The strongest evidence of benefit among CAM agents in the setting of heart failure, according to the statement, is seen for omega-3 polyunsaturated fatty acids, or fish oil. The GISSI-HF trial, for instance, showed that among patients with chronic heart failure, use of fish oil supplementation on top of standard care provided small reductions in death and CV hospitalization. And in VITAL-HF, a fish oil supplement didn’t reduce the primary endpoint of first HF hospitalizations but did lower the risk of recurrent HF hospitalizations. In the latest US heart failure guidelines, omega-3 polyunsaturated fatty acid supplementation has a class 2b recommendation for reducing mortality and CV hospitalization.

Overall, “the data suggest a modest benefit with adjunctive use of fish oil in patients with HF, but risk of atrial fibrillation appears to be dose-dependent,” Chow said, “Therefore, the benefits and risks need further consideration.”

Tai chi and yoga have some evidence from randomized trials to support positive clinical effects in patients with heart failure when added to standard therapies. These include improvements in quality of life, mood, and exercise self-efficacy and tolerance, in addition to reductions in serum inflammatory markers. “Yoga and tai chi can be used as adjunctive wellness approaches to guideline-directed medical therapy to improve exercise tolerance and quality of life,” the authors conclude.

But other CAM agents, including many herbal supplements, are listed as potentially harmful. Blue cohosh, which has been used for amenorrhea or dysmenorrhea, for example, may dampen the effects of antihypertensive and antidiabetic drugs. Gingko biloba interacts with warfarin to increase INR. And lily of the valley and other herbal remedies containing cardiac glycosides may have toxic effects in the presence of digoxin, leading to nausea, palpitations, and visual disturbances.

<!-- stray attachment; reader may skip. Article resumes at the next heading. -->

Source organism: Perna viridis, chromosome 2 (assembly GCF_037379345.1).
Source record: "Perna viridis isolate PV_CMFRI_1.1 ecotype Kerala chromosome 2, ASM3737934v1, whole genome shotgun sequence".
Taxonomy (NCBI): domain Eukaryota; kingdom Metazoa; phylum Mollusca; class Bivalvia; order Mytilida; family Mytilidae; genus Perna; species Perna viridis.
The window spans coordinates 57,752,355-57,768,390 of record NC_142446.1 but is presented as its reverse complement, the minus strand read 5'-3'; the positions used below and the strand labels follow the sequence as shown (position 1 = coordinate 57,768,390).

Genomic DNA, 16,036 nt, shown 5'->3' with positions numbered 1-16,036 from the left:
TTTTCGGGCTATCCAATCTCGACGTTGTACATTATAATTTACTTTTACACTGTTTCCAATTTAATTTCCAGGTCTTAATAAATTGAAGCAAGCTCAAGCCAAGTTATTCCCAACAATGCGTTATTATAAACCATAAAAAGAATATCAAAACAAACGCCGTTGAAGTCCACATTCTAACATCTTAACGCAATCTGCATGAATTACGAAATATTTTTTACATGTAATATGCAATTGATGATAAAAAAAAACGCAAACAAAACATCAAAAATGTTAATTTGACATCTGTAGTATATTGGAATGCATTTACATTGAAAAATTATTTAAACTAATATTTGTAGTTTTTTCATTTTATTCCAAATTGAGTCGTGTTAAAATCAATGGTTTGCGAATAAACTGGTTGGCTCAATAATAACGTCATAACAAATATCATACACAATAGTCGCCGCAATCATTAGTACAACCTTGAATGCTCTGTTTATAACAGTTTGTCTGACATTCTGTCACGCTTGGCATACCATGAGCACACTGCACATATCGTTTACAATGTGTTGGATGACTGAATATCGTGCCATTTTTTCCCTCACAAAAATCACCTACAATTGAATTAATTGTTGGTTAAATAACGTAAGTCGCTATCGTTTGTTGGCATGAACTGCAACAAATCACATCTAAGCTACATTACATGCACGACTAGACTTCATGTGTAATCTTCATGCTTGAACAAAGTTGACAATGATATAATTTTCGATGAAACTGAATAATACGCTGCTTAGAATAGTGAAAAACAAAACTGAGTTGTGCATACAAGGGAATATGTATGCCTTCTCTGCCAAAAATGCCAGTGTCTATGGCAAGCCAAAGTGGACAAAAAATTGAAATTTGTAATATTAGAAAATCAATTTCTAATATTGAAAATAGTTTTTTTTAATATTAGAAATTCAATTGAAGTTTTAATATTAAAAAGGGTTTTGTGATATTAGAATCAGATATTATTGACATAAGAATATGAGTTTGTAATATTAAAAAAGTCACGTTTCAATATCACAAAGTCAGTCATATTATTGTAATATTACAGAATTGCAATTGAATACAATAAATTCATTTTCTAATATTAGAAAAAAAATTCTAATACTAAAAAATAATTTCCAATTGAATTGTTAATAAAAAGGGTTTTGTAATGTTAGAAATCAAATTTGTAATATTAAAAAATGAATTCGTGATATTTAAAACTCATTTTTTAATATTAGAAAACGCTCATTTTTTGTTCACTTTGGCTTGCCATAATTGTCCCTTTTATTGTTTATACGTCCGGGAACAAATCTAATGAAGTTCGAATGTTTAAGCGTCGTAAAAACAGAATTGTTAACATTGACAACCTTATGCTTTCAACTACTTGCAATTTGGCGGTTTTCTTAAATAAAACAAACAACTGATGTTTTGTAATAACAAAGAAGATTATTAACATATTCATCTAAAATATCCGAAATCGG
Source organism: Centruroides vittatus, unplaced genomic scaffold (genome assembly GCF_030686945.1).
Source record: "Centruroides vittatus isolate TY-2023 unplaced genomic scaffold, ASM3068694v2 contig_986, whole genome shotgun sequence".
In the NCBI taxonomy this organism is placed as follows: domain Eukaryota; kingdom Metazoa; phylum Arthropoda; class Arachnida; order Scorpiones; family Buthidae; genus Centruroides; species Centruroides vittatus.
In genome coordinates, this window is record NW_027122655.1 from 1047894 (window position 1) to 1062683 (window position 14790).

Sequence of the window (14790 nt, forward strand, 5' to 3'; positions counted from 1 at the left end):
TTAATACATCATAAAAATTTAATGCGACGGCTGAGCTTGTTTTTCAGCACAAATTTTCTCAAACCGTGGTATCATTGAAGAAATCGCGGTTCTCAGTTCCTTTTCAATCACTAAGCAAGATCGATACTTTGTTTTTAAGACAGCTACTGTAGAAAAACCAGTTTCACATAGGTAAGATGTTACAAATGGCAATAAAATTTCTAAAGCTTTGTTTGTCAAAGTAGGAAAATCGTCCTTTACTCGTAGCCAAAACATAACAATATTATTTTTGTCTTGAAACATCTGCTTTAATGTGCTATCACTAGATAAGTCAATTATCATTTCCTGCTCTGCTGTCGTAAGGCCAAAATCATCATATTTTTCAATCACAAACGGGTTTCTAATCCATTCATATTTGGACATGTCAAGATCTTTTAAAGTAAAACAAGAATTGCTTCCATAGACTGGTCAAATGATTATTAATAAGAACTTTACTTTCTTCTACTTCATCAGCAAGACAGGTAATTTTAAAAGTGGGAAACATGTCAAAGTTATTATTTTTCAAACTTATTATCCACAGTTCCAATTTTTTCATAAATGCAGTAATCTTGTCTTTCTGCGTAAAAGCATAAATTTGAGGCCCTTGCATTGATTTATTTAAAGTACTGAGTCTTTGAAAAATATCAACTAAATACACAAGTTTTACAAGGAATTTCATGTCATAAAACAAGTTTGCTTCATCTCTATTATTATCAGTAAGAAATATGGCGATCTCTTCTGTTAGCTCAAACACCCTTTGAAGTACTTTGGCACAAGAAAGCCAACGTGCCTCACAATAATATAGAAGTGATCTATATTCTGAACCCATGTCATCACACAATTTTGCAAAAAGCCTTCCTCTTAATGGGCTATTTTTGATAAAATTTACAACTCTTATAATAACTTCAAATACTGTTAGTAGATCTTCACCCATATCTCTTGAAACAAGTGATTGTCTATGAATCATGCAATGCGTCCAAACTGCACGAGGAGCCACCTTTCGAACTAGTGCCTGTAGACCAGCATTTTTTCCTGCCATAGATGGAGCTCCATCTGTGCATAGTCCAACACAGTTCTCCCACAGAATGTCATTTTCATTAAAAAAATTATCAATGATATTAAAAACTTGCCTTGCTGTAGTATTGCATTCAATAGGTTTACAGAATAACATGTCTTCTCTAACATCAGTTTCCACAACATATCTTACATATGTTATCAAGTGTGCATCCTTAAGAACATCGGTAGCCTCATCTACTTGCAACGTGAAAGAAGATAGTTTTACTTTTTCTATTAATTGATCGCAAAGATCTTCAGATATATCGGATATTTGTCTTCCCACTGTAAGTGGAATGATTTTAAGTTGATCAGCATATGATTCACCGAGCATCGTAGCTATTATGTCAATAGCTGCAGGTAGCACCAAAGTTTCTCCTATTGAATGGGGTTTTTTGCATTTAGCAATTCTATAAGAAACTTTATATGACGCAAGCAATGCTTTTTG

“The effects can be potentiated in the setting of hypokalemia, so these agents should not be combined with potassium-wasting drugs, such as loop diuretics and corticosteroids, without careful monitoring of potassium levels,” Chow et al write.

Educating Patients

Chow said that the widespread use of CAM agents by patients with heart failure is “a major public healthcare problem on multiple levels.”

She pointed out that the agents are “largely unregulated” by the US Food and Drug Administration and that manufacturers don’t have to prove efficacy or safety before putting their products on the market. In addition, there’s no regulation of purity, quality, or strength of herbal remedies and supplements, so seemingly similar products on the shelf may contain different concentrations and purity.

It is important that both healthcare professionals and consumers improve communication about over-the-counter therapies and are educated about potential efficacy and risk of harm so that shared and informed decision-making can occur,” Chow said, adding that consumers can check the website of the USP dietary supplements verification program to vet various products.

Ultimately, the statement authors say, “more research and well-powered randomized controlled trials are warranted to further evaluate CAM efficacy and adverse effects in this population. Education, communication, and collaboration between patients, multidisciplinary healthcare professionals, and nontraditional practitioners are encouraged in patients with HF to promote transparency and improve outcomes.

Todd Neale is the Associate News Editor for TCTMD and a Senior Medical Journalist. He got his start in journalism at …

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  • Chow reports no relevant conflicts of interest.